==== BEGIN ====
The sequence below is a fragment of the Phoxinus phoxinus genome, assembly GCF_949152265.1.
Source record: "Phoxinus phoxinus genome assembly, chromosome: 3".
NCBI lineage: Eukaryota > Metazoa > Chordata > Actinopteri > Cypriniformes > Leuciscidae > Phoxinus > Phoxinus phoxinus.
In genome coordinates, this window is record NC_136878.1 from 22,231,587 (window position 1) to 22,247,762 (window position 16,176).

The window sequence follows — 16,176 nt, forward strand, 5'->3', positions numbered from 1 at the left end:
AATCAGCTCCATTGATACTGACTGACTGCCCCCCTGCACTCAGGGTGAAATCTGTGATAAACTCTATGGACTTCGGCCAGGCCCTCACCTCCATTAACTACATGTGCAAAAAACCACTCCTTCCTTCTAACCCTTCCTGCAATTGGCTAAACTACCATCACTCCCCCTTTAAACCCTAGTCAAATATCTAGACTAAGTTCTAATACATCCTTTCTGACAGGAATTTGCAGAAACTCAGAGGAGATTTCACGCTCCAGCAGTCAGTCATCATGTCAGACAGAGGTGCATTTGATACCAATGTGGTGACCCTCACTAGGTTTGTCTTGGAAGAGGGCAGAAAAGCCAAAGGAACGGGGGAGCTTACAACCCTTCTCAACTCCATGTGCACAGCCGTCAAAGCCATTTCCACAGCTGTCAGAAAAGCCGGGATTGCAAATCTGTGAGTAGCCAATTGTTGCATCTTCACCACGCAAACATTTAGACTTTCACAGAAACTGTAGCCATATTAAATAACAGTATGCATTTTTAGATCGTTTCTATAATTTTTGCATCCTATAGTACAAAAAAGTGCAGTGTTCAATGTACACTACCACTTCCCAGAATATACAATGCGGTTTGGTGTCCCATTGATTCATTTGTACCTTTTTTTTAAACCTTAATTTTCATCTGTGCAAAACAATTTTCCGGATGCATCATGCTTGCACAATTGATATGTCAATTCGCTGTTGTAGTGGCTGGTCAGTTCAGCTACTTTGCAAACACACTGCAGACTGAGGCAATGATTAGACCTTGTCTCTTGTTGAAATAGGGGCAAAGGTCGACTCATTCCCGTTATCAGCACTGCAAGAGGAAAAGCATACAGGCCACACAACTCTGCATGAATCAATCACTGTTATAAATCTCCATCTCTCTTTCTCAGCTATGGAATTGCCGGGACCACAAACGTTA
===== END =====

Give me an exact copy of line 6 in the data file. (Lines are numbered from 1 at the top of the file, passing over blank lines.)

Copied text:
AATCAGCTCCATTGATACTGACTGACTGCCCCCCTGCACTCAGGGTGAAATCTGTGATAAACTCTATGGACTTCGGCCAGGCCCTCACCTCCATTAACTACATGTGCAAAAAACCACTCCTTCCTTCTAACCCTTCCTGCAATTGGCTAAACTACCATCACTCCCCCTTTAAACCCTAGTCAAATATCTAGACTAAGTTCTAATACATCCTTTCTGACAGGAATTTGCAGAAACTCAGAGGAGATTTCACGCTCCAGCAGTCAGTCATCATGTCAGACAGAGGTGCATTTGATACCAATGTGGTGACCCTCACTAGGTTTGTCTTGGAAGAGGGCAGAAAAGCCAAAGGAACGGGGGAGCTTACAACCCTTCTCAACTCCATGTGCACAGCCGTCAAAGCCATTTCCACAGCTGTCAGAAAAGCCGGGATTGCAAATCTGTGAGTAGCCAATTGTTGCATCTTCACCACGCAAACATTTAGACTTTCACAGAAACTGTAGCCATATTAAATAACAGTATGCATTTTTAGATCGTTTCTATAATTTTTGCATCCTATAGTACAAAAAAGTGCAGTGTTCAATGTACACTACCACTTCCCAGAATATACAATGCGGTTTGGTGTCCCATTGATTCATTTGTACCTTTTTTTTAAACCTTAATTTTCATCTGTGCAAAACAATTTTCCGGATGCATCATGCTTGCACAATTGATATGTCAATTCGCTGTTGTAGTGGCTGGTCAGTTCAGCTACTTTGCAAACACACTGCAGACTGAGGCAATGATTAGACCTTGTCTCTTGTTGAAATAGGGGCAAAGGTCGACTCATTCCCGTTATCAGCACTGCAAGAGGAAAAGCATACAGGCCACACAACTCTGCATGAATCAATCACTGTTATAAATCTCCATCTCTCTTTCTCAGCTATGGAATTGCCGGGACCACAAACGTTA